MERE HOURS AFTER NEWS OF THE COLUMBINE shooting hit the wires, Washington state legislators voted in favor of three new school safety bills. Two of the bills, SB 5214 and HB 1153, aim to keep the lid on illegal, violent, and otherwise suspicious student behavior. They could work in tandem, making it easier for police, county agencies, courts, and schools to share records and keep close tabs on "troubled" students. While the bill's authors talk a lot about protecting kids, there seems to be less concern with protecting kids' rights.

SB 5214, for example, requires that any student caught bringing a gun to school be given a mental health evaluation. "If a child brings a gun to school, they're crying out for help," proclaims State Senator Rosemary McAuliffe (D-Bothell), author of the bill. She explains that the evaluation, which would be shared with parents but not necessarily with the kids themselves, would assist courts in deciding whether to return a student to the community or to social services for help, such as therapy or hospitalization.

Jerry Sheehan, Legislative Director of the American Civil Liberties Union, finds this bill "terribly confusing, and not good medicine." He explains, "The violation of a law being equated with mental illness is a dangerous concept." The fact that a record is created is also problematic: now, every kid caught with a gun, whether or not a mental illness is involved, will have an evaluation in their file, stigmatizing them arbitrarily.

And that prospect is even more menacing, given HB 1153, which aims to make it easier for schools, legal agencies, and juvenile courts to share "dangerous" students' criminal histories and pending arrests. Sheehan believes that the mental health records required by SB 1524 will also be shared.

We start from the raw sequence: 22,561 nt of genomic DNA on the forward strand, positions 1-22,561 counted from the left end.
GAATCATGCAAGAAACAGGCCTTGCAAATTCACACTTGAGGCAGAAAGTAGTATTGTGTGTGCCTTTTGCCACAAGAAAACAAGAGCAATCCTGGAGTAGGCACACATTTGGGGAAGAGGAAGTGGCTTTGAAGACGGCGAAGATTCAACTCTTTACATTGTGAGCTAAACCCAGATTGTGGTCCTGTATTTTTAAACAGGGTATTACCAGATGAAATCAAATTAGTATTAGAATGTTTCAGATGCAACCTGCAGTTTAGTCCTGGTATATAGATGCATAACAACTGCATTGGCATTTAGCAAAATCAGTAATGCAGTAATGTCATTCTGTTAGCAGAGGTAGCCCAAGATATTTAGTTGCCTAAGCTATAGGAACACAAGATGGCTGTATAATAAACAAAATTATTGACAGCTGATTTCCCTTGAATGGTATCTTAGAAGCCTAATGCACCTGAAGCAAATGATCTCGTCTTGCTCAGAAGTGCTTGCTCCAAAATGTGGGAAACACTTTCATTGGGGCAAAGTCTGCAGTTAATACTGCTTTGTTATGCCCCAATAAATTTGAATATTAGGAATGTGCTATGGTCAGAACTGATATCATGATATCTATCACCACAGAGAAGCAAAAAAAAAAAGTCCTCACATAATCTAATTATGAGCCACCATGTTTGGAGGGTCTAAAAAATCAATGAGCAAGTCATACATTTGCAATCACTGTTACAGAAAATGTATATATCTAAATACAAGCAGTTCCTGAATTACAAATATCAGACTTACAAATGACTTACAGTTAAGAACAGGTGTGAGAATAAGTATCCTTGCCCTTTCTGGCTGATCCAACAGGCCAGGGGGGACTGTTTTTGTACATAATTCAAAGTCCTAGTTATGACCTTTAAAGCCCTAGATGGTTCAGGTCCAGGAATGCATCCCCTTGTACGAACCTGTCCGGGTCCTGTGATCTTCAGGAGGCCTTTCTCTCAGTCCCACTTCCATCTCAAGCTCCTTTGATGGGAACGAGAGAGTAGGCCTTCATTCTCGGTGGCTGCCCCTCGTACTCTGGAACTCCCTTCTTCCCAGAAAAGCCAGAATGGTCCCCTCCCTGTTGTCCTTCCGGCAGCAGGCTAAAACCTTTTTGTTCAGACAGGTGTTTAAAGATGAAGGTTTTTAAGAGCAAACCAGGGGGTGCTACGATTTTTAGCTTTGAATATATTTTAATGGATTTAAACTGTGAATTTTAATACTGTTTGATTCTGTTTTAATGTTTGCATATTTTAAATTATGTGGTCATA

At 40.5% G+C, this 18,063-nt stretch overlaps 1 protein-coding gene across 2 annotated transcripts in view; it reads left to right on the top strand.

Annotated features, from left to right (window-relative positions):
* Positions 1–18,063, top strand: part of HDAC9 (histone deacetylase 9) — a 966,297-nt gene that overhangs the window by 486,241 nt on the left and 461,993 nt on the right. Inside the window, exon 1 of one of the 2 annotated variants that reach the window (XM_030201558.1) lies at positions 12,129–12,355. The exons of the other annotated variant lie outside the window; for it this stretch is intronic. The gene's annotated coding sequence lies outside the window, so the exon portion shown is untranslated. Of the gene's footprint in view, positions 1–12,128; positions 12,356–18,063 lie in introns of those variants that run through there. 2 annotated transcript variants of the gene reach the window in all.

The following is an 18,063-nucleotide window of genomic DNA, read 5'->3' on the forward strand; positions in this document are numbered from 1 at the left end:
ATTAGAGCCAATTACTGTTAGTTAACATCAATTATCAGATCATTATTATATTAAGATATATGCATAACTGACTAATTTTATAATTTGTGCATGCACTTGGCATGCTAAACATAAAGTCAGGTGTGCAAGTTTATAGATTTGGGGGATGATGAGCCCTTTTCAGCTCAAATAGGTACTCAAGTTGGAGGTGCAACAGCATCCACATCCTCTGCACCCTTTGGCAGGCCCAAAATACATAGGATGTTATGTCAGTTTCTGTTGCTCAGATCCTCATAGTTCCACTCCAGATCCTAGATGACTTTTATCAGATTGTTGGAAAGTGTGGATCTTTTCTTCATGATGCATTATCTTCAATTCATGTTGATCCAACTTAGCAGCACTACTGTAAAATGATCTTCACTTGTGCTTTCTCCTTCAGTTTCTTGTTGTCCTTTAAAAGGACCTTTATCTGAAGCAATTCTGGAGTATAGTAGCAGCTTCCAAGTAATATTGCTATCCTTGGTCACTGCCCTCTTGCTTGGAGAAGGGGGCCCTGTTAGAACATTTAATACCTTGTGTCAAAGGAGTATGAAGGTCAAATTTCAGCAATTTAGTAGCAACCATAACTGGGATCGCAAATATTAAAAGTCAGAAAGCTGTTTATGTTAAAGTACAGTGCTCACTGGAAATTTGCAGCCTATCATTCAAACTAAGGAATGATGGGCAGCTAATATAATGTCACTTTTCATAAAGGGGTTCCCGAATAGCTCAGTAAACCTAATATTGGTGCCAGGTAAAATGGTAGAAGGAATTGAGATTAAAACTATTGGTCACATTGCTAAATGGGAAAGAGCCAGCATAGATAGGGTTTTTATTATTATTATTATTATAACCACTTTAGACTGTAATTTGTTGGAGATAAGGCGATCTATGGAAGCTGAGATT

HB 1153, sponsored by State Rep. Joyce McDonald (R-Puyallup), won unanimous support in both the House and Senate. Passed under the "school safety" rubric, it gives schools the right to deny admission to nonresident and home-schooled students who have histories of criminal, violent, or "disruptive" behavior, as well as gang membership or long expulsions. "This sets the groundwork for demonizing kids in the eyes of government or school bureaucracies," says Sheehan. "Schools can use any basis to say no to a kid."

The Superintendent of Public Instruction (SPI)'s legal department in Olympia is still exploring how the new bills, already signed by Governor Locke, will jibe with federal standards regarding student records. According to an SPI spokeswoman, student files are, for the time being, "confidential." That means only school officials and parents or legal guardians are allowed access; parents have to file subpoenas if they want records to be shared with outside parties. Police and mental health records haven't traditionally been kept in student files at all.

The ACLU's Sheehan believes federal policy will give way for the local initiatives. "Schools and law enforcement agencies have been chomping the bit to officialize the exchange of information," he says.

One thing that won't change as a result of the laws, however, is that students under 18 will still have no direct access to their school files. The SPI spokeswoman says kids rarely complain about this policy, but if they do, "they're out of luck."

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